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Video/DVD Release of Fishy Tale Prompts
Tennessee Aquarium Visitors to Ask
“Where’s Nemo?”

CHATTANOOGA, Tenn. (Oct. 30, 2003) – Take two tiny fish, a diving dentist and a surfer turtle and you’ve got the makings of an animated film that sets the high-water mark of all time for Disney ticket sales.

The next wave in “Nemo’s” popularity comes ashore Nov. 4 when the film is released on video and DVD, and the Tennessee Aquarium is helping visitors find the real fish behind the flashy undersea antics of characters like “Nemo” and “Dory.”

In addition to an online coupon to the Aquarium and a Nemo-themed Web site page ( full of fun links, “Fin”-atical fish fans will be issued a “Finding Nemo” locator card at the Aquarium that displays the real creatures, where they live at the Aquarium and fun facts about each species.

“The fish facts in the film are surprisingly accurate,” said Thom Demas, curator of fishes at the Aquarium. “Amphiprion percula, or clownfish, is a type of anemone fish. The clownfish and the anemone live together and they both gain protection from predators.”

“Although clownfish only grow to be about three inches long, they can be aggressive and territorial,” said Aquarist Shelly Scott, who acquired the much-sought-after clownfish for the Aquarium. “As the ‘Dad’ character ‘Marlin’ portrays, the clownfish is very shy. They’re not a schooling fish and are rarely seen in numbers more than two. And they usually stay close to the coral reef and their anemone digs – unlike the adventuresome set in the film.”

“Marlin” displays the practice of brushing his scales against the anemone so the anemone will not sting him when he returns. This behavior is also observed in the wild. The clownfish coats itself with the anemone’s venom to build a tolerance, then continues the practice to insure a safe return home.

“Dory” leaves quite an impression on you with her forgetfulness and cheery personality. The Paracanthurus hepatus or blue tang is very active and always on the move. Blue tangs are not schooling fish, though they travel in small groups. Blue tangs are deep-bodied surgeonfish with sharp incisor teeth used to scrape animals and algae from the corals. Juvenile blue tangs are actually yellow. The blue color is acquired as an adult. These fish are typically found in coral reefs.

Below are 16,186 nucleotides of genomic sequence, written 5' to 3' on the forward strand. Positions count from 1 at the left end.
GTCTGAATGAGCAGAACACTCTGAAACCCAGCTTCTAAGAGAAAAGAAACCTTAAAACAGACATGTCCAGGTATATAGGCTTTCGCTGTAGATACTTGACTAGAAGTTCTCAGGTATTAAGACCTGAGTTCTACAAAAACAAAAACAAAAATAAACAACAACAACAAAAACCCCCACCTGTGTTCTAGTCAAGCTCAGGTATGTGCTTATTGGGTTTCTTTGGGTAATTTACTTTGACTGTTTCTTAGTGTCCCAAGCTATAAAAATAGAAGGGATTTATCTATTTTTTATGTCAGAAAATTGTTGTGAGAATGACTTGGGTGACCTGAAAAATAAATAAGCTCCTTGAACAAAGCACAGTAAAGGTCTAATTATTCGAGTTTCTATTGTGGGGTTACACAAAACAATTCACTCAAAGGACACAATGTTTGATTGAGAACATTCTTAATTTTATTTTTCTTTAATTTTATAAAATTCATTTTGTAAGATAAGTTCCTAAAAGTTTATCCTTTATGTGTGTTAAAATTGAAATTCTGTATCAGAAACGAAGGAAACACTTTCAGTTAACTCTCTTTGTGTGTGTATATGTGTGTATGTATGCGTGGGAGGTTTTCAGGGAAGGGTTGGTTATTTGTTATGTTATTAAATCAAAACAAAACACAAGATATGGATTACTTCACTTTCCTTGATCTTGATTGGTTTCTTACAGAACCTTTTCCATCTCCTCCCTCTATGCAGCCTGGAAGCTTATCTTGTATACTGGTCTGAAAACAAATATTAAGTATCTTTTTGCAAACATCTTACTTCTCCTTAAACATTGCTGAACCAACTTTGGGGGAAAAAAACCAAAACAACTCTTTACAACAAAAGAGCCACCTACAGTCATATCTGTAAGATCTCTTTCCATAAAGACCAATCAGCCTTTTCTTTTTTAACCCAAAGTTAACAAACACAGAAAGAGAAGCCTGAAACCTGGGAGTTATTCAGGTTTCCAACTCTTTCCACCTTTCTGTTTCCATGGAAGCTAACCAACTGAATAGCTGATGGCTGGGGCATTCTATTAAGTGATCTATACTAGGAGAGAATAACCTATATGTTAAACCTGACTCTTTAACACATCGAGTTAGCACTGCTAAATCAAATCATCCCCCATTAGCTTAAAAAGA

“Finding Nemo” characters at the Tennessee Aquarium:

  • Clownfish (“Nemo” and “Marlin”) – Philippines exhibit, Level A
  • Blue tang (“Dory”) – Gulf of Mexico exhibit
  • Starfish (“Peach”) – several exhibits, Level A
  • Seahorse (“Sheldon”) – Seahorse gallery, Level A
  • Cleaner shrimp (“Jacques”) – Caribbean Reef exhibit, Level A
  • Royal gramma (“Gurgle”) -- Caribbean Reef exhibit, Level A
  • Green sea turtle (“Crush” and “Squirt”) – Gulf exhibit
  • Bonnethead shark (relative of “Anchor”) – Gulf exhibit
  • Pufferfish (“Bloat”) – Gulf exhibit
  • Southern stingray (relative of “Mr. Ray”) -- Gulf exhibit
  • And, of course, visitors will find “Nemo” and friends in the Aquarium’s gift shop

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Todd Stailey
Tennessee Aquarium
Clownfish (Nemo)

Todd Stailey
Tennessee Aquarium
Pacific Blue Tang (Dory)







ONLINE press kits & downloadable images:

Downloadable images can be found at:

For b-roll, call 423-785-3011 or 3007

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The Tennessee Aquarium inspires wonder and appreciation for the natural world. Admission is $14 per adult and $7.50 per child, ages 3-12. Each ticket purchased helps support Aquarium conservation programs. The IMAX® 3D Theater is next door to the Aquarium. Ticket prices are $7.75 per adult and $5.25 per child. Aquarium/IMAX combo tickets are $18 for adults and $10.50 for children. Advance tickets may be purchased online at or by phone at 1-800-262-0695. The Aquarium, located on the banks of the Tennessee River in Chattanooga, is a non-profit organization. Open every day except Thanksgiving and Christmas, the Aquarium and IMAX are accessible to people with disabilities. Members enjoy unlimited visits and other benefits. Call 267-FISH to join.

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